Fibromyalgia is a form of non-articular rheumatism characterized by long term (>3 months) and widespread musculoskeletal aching, stiffness and pressure hyperalgesia at characteristic soft tissue sites, called soft tissue tender points. The biophysiology of fibromyalgia, however, has remained elusive and the treatment remains mainly empirical.
This article reviews the neuroendocrine-immune pathophysiology of fibromyalgia. There is no major evidence that fibromyalgia is accompanied by activation of the inflammatory response system, by immune activation or by an inflammatory process. There is some evidence that fibromyalgia is accompanied by some signs of immunosuppression, suggesting that immunomodifying drugs could have potential in the treatment of fibromyalgia.
Recent trials with cytokines, such as interferon-alpha, have been undertaken in patients with fibromyalgia. Immunotherapy with these agents, however, may induce symptoms reminiscent of fibromyalgia and depression in a considerable number of patients. Lowered serum activity of prolyl endopeptidase (PEP), a cytosolic endopeptidase that cleaves peptide bonds on the carboxyl side of proline in proteins of relatively small molecular mass, may play a role in the biophysiology of fibromyalgia through diminished inactivation of algesic and depression-related peptides, e.g. substance P. Trials with PEP agonists could be worthwhile in fibromyalgia.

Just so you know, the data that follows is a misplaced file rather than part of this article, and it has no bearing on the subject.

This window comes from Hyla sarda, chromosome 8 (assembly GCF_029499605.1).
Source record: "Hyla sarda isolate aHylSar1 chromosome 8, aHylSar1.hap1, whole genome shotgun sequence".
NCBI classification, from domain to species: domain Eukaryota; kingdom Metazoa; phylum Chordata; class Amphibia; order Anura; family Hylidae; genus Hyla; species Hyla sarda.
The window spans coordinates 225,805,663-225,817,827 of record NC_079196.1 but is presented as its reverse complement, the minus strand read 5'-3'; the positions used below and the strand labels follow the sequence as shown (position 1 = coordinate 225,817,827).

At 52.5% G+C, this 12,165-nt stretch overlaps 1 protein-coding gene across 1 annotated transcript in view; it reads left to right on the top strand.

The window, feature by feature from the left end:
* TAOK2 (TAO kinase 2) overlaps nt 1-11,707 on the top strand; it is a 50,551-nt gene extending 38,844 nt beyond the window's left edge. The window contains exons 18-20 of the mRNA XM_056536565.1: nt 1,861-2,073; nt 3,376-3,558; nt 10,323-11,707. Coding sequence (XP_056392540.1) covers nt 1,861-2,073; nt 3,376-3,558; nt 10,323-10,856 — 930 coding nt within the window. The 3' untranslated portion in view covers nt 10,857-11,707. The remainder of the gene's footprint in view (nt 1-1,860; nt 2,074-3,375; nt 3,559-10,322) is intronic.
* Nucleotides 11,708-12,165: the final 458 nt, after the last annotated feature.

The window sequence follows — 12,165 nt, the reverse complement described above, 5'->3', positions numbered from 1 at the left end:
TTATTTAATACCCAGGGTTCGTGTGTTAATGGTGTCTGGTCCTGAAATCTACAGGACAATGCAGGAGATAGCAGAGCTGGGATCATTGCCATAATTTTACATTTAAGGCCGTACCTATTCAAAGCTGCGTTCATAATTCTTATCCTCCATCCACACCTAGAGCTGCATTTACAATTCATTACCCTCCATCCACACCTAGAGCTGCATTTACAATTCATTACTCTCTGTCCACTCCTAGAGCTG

The muscle energy depletion hypothesis of fibromyalgia is supported by findings that this condition is accompanied by lowered plasma levels of branched chain amino acids (BCAAs), i.e., valine, leucine and isoleucine. Since there is evidence that BCAA supplementation decreases muscle catabolism and has ergogenic values, a supplemental trial with BCAAs in fibromyalgia appears to be justified.
PMID: 11543693 [PubMed – in process]